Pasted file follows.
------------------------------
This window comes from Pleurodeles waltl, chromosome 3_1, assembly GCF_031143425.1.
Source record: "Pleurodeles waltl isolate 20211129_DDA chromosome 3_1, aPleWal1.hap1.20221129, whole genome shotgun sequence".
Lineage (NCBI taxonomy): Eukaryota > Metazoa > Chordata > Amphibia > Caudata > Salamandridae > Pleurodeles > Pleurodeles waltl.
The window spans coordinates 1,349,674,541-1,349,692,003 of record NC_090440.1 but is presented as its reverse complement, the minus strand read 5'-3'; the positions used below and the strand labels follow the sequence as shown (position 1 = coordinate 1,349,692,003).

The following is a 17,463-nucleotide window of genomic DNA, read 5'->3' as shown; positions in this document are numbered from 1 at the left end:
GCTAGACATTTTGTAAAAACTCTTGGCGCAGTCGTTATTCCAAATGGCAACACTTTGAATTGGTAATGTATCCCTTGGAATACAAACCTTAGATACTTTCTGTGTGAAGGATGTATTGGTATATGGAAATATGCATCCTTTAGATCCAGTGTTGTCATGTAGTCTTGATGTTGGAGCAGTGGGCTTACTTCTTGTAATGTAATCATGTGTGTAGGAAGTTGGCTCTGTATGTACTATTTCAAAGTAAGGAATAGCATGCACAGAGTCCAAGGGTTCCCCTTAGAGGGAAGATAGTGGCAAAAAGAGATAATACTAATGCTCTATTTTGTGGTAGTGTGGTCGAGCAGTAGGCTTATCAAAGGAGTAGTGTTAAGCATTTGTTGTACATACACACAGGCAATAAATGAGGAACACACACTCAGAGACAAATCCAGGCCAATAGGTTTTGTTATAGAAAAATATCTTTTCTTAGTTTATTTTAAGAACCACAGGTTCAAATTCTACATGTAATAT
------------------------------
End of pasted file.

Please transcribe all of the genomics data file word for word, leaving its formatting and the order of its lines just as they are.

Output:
This window comes from Pleurodeles waltl, chromosome 3_1, assembly GCF_031143425.1.
Source record: "Pleurodeles waltl isolate 20211129_DDA chromosome 3_1, aPleWal1.hap1.20221129, whole genome shotgun sequence".
Lineage (NCBI taxonomy): Eukaryota > Metazoa > Chordata > Amphibia > Caudata > Salamandridae > Pleurodeles > Pleurodeles waltl.
The window spans coordinates 1,349,674,541-1,349,692,003 of record NC_090440.1 but is presented as its reverse complement, the minus strand read 5'-3'; the positions used below and the strand labels follow the sequence as shown (position 1 = coordinate 1,349,692,003).

The following is a 17,463-nucleotide window of genomic DNA, read 5'->3' as shown; positions in this document are numbered from 1 at the left end:
GCTAGACATTTTGTAAAAACTCTTGGCGCAGTCGTTATTCCAAATGGCAACACTTTGAATTGGTAATGTATCCCTTGGAATACAAACCTTAGATACTTTCTGTGTGAAGGATGTATTGGTATATGGAAATATGCATCCTTTAGATCCAGTGTTGTCATGTAGTCTTGATGTTGGAGCAGTGGGCTTACTTCTTGTAATGTAATCATGTGTGTAGGAAGTTGGCTCTGTATGTACTATTTCAAAGTAAGGAATAGCATGCACAGAGTCCAAGGGTTCCCCTTAGAGGGAAGATAGTGGCAAAAAGAGATAATACTAATGCTCTATTTTGTGGTAGTGTGGTCGAGCAGTAGGCTTATCAAAGGAGTAGTGTTAAGCATTTGTTGTACATACACACAGGCAATAAATGAGGAACACACACTCAGAGACAAATCCAGGCCAATAGGTTTTGTTATAGAAAAATATCTTTTCTTAGTTTATTTTAAGAACCACAGGTTCAAATTCTACATGTAATAT